Features ~ Sonoma Valley Sun


Sonoma artist named president of National Watercolor Society

Posted on February 7, 2008 by Sonoma Valley Sun

Dick Cole was recently named president of the National Watercolor Society. His goal as president is to increase membership and outreach to public schools.
Ryan lely/Sonoma Valley Sun

At age 80, watercolorist Dick Cole doesn’t believe in retirement. He’s been painting full-time for a dozen years and one third of his watercolor work is freelance illustration, including calendars such as one with scenes of Marin and Sonoma for the Bank of Marin, and one called “Just Cows,” published by the Lang Companies for the past five years. He’s currently developing a calendar on American diners.
A fourth-generation Californian, Cole grew up in Redlands, near San Bernardino. After graduating from UCLA with a degree in art, he enrolled at the Art Center College of Design, now in Pasadena, to earn a BFA in what was called advertising illustration so he could earn a living.
He recalls a teacher there saying water runs downhill as a way of getting across to students that watercolors aren’t that complicated. All painting is about the value of light to dark, Cole explains, and his teacher provided a good foundation by limiting students to only three tubes of paint – white, black and burnt sienna – to keep them from getting sidetracked by color choices.
Cole then moved to New York to work as an art director at Young & Rubicam, a large advertising agency, where he helped create magazine ads for Dupont fibers Nylon and Dacron. This being 1956, on the first day his boss took him shopping at Brooks Brothers on Madison Avenue, advancing him the money to buy a couple of conservative gray suits for work. Five years later he transferred to the agency’s San Francisco office.
In the early 1960s, he joined designer Primo Angeli to start Cole & Angeli, a graphic design studio with offices in San Francisco and Palo Alto, and such clients as Hewlett-Packard, IBM and Memorex. Although he always wanted to get back to painting, Cole wasn’t doing much of it then, but did take occasional classes at the San Francisco Art Institute to maintain his skills.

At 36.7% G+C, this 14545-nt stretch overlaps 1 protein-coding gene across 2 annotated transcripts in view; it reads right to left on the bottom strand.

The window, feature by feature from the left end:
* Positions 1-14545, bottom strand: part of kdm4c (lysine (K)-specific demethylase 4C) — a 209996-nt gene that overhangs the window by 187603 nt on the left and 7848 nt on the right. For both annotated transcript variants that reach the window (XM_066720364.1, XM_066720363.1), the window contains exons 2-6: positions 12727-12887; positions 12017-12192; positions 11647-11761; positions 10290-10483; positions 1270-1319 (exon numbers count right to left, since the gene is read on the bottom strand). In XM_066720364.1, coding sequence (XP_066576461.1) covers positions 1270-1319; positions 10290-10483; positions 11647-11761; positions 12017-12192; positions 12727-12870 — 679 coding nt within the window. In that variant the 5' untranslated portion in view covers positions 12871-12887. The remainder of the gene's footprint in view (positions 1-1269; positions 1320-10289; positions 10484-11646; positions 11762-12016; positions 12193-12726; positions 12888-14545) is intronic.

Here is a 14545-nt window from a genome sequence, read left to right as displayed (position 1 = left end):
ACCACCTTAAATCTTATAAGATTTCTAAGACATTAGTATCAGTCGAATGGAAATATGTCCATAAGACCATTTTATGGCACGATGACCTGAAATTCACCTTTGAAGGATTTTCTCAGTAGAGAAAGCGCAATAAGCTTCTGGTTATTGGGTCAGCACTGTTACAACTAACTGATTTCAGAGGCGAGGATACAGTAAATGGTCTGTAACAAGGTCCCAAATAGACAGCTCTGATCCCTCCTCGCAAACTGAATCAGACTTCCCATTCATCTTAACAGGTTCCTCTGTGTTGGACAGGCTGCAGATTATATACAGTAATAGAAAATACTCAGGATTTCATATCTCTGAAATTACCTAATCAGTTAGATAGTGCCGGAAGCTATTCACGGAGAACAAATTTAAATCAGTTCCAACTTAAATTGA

In the early 1970s, he sold his share of the business to his partner and became a freelance illustrator, doing lots of work for textbook publishers, mostly pen and ink and some watercolors.
Cole moved to Sonoma in 1991 to get out of San Francisco, first living in Schellville, now on the east side. He started doing more watercolors after American Express hired him to paint a series for ads promoting various resorts.
Transparency is an important aspect of watercolors that Cole likes, as well as their immediacy. “I must keep my brain one step ahead of my hand,” he said. Unlike oil and acrylic, watercolors don’t allow the artist to scrape off the paint and start over.
In addition to illustration and his own work, Cole accepts commissions for portraits, for which he draws pencil sketches before starting to paint. He sells his work at the Fairmont Gallery here and at the Metro Gallery in Bakersfield.
Recently, he became president of the board of the National Watercolor Society, based in San Pedro. One of his goals is to increase the organization’s membership and its outreach programs in public schools. He’s also on the board of the Sonoma Valley Museum of Art.
Cole also likes to share his knowledge. In the 1980s, he taught graphic design and illustration at San Jose State and the San Francisco Academy of Art. Last November he led a watercolor workshop in Yosemite, and this spring he’ll lead three days of plein air painting at sites near water, so that painters can work with reflections.

Dick Cole Studio
819 Virginia Court

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